Mr Ruparel said the bailout fund would always have limited resources, and “if you have a fund with a limit, then the markets may test it because they know there’s a limit there”.

France has been pressing for the European Central Bank to become involved, but Germany opposes this. The advantage of having the backing of a central bank was that the markets “don’t tend to test their financial capacity because if they intervene, it’s essentially unlimited”.

‘In Italy’s hands’

But Mr Ruparel said this was not the answer either. “It is still in Italy’s hands to solve the problem. It has to look at the lack of economic growth. It needs to reform the labour market. Long-term employed workers are protected, whereas young people find it hard to get jobs. It also has to look at political and institutional reform. They pay high taxes, but public services aren’t good.

People have completely lost patience with Berlusconi. Raoul Ruparel, Open Europe

“People have completely lost patience with Berlusconi. He has no credibility in enacting reforms. He’s the figurehead of all that is wrong with the political and economic approach over the past few years in Italy.”

Italian Prime Minister Silvio Berlusconi and former ally Umberto Bossi (Reuters)

Vanessa Rossi, an economics adviser at Oxford Analytica, does not believe Italy needs a bailout, as long as its public accounts are accurate – and disputes that Mr Berlusconi is his country’s biggest problem.

At the Cannes summit, Mr Berlusconi agreed to allow IMF inspectors to monitor its progress in implementing reforms. Ms Rossi told Channel 4 News what they find will will be crucial, particularly whether debt levels are really at 120 per cent of national output, as Rome claims.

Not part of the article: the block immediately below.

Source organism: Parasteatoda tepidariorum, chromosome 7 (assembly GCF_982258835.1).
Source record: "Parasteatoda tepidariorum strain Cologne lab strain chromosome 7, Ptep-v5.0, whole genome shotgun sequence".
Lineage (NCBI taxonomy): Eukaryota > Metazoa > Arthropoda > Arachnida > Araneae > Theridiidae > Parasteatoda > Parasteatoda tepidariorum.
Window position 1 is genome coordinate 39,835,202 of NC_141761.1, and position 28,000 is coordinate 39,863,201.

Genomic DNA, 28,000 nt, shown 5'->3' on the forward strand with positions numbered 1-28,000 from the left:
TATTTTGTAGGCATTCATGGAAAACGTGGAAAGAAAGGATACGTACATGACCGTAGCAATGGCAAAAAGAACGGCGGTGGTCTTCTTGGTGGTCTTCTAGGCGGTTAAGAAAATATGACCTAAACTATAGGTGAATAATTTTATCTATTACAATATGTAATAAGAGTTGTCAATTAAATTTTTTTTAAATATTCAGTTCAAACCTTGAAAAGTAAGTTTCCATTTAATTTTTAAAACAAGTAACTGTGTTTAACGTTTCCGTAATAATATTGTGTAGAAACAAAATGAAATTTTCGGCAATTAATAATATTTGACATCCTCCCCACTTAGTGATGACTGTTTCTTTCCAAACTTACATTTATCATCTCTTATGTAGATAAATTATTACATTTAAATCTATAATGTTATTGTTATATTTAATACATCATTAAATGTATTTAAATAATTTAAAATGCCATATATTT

‘Something nasty’

“If the IMF visits and turns up something nasty in the woodwork, that is going to be critical. If the figures are all kosher and it can come through a diffcult patch, that saves the day. If the debt level is much higher, then the markets will be suspicious that this, like Greece, is not payable.

“If you look at a number of things that have to happen, an IMF clean bill of health is the most important, then higher growth. Berlusconi is probably third or fourth on the list.”

The EFSF cannot gear itself up quickly enough. Vanessa Rossi, Oxford Analytica

If Italy’s debt problems were worse than expected, at more than 140 per cent of national output, it would need help from the IMF, rather than the European bailout fund. “The amount of money involved, because it’s a large country, means the EFSF cannot gear itself up quickly enough. It would agree up-front some kind of haircut (debt write-off), with the IMF giving assistance money.”

But Ms Rossi said as long as its accounts were accurate, Italy could afford the high interest payments on the money it is borrowing for the foreseeable future. “They can cope for a year with high interest rates as long as they come down. A short period of high interest rates doesn’t crucify them, as it did Greece. That simply isn’t true.”